So I’ve taken a bit of a hiatus from blogging, and for that I apologize! But we’re back in the midst of race season now and I thought I’d impart some strategy tips for some of the races that I’ve done. Kind of a race review, but before the race, so that a few of you know what you’re stepping into.
I’ll do this one for Chinook, and I’ll do one in a month for Ironman Canada. So here it goes….
The swim at the Chinook Half is a two lap swim of Lake Midnapore. The water temp this time of year is about 16C degrees which is cold, but not Ironman Calgary 70.3 or Subaru Banff Triathlon cold. Its a smaller body of water so it does warm up pretty quickly.
Its a small field of about 200 for the half, so seeding isn’t quite as important as a larger race. The trick here is just to sight the buoys and pace yourself well. At the end of the first lap you have to get out of the water, run across the beach, and get back in for your second lap. The luxury of a two lap swim is that you know when you’re onto the back of the swim and when you can push a little bit harder.
General Tip; Towards the end of the swim, kick a bit more so that you can get blood flowing back into your legs before you get out of the water. Also, don’t stand up until you can touch the bottom of the lake with your hand.
The Chinook Half bike course, and olympic bike course for that matter, is pretty hilly, and probably the most technical bike course of any race of that distance in Alberta. The prevailing winds always come out of the west, and since you’re riding towards the west (the mountains), the ride out to Kananaskis is going to be a lot slower than the ride back home.
Last year it took me about 1:39 to get to the turnaround, and about 1:13 to get back, and that was keeping power pretty even.
|Chinook Bike Course Elevation Profile|
The advice that I would give to most triathletes on this bike course is to go super easy on the hills. There are far too many climbs to push and if you aren’t careful you could hit the run having burned too many matches to put down a solid run split. In a 39/26 gear ratio (biggest gear in the back, smallest ring in the front, usually the smallest gear a TT/Tri bike has), even a decent cyclist would be dancing out of the saddle at about 70-80rpm to try and keep from going past their lactate threshold.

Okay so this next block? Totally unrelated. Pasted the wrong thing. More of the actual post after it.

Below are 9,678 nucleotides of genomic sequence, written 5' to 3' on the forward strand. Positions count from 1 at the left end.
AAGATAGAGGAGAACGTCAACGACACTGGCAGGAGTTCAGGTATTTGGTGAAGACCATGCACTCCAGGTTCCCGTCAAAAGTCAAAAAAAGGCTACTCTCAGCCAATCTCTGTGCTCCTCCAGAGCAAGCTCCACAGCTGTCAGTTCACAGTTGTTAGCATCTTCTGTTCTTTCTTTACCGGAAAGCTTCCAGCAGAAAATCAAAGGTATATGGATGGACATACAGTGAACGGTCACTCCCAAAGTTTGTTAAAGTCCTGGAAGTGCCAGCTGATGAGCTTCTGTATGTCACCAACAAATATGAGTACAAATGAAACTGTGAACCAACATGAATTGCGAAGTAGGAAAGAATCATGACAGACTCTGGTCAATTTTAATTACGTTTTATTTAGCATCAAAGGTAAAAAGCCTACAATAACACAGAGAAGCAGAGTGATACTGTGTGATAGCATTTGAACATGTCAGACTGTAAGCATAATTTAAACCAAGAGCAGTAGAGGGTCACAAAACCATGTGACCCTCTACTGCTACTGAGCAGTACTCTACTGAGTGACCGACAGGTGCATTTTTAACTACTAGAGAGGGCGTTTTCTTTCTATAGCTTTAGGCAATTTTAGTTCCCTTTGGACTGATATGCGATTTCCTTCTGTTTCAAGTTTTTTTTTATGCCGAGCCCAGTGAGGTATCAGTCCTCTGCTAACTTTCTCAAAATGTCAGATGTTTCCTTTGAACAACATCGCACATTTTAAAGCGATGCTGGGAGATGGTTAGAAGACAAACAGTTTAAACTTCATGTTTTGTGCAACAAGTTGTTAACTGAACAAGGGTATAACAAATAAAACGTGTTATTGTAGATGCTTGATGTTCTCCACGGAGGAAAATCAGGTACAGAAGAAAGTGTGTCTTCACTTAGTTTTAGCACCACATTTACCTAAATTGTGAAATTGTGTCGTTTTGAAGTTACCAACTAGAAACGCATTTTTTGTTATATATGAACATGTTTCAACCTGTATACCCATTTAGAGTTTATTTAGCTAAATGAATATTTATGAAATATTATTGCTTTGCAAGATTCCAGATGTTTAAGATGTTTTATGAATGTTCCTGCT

On these hills, if you need to get out of the saddle, focus on rocking the bike from side to side and letting gravity do the work and try to keep your effort to a minimum. If you find yourself getting short of breath on the climbs on near the turnoff to Bragg Creek, back off, you can make the time up later.
The nice thing about an out and back like this is that you do most of the work on the way out. On the way back in, gravity and then wind should allow you to take a break, recovery, and get some calories back in before the run.
General tip: I say this to runners and cyclists when they’re in an endurance race, unless you’re fighting for a podium position, you have to pace your race on effort, not speed. So when you hit a hill, focus on keeping your effort constant, and just ignore your speed. If you’re on a 90km bike ride in Zone 2, unless you’re an exceptionally strong cyclist, or a seasoned triathlete, do the hills in Zone 2. You should be able to talk to someone without too much labour even as you climb the hill.
|My homeboy Keith on the run|
Ride for show and run for dough. This is where you put it all on the line. The Chinook run course is a two lap run course that’s actually pretty flat with one major hill each lap when you come out of the Fish Creek Valley. Its a pretty scenic run course so you should be able to take your mind off things once in a while. And with such a small field, the runners really get stretched out at this point, so be mentally prepared to be in some pretty quiet sections in the run course. This may not sound like a big deal, but just know that you’ll be on your own in some spots, and find a way to use that to your advantage.
The temperature for the race is never really crazy hot like Ironman Calgary 70.3 can get in late July, but you’ll still want to listen to your body very closely. With lower temperatures you may find yourself not needing as much water if you usually take in lots of fluids be sure not to over hydrate. On the flip side, if you’re used to working in heat, the cooler temperatures may throw you off and you may not pick up on your thirst. So get dialled in with what your whole body is signalling (too much fluid in your stomach? Back off the water. Getting a little thirsty, drink water. Starting to feel spaced out and a little light, back off the pace for 10 minutes and get some calories and fluid in you asap).
General tip: Your legs will feel wonky after the bike. That’s a fact of triathlon, pay careful attention to your pace for the first couple kilometers and don’t push too hard. Your stomach can’t handle fluids as well when you’re running vs biking, and after 90km on the bike your legs will want to turnover at a higher rate than you probably run at. Stick to your target pace and make sure your legs aren’t writing cheques your ass can’t cash.
Chinook is a phenomenal race put on by Mike Bock who does so much for Calgary’s local athletes. Mike is a top notch guy so if you see him be sure to thank him for putting on such a phenomenal race is one of the most beautiful places in the world.
Also be sure to thank each and every one of the volunteers on the course. Without them these races wouldn’t be possible. A little thank you goes a very long way. They know you’re tired and that you’re pushing your hardest, which is why those two words really do mean so much.
Have a great race out there everyone and I’ll see you at the start line!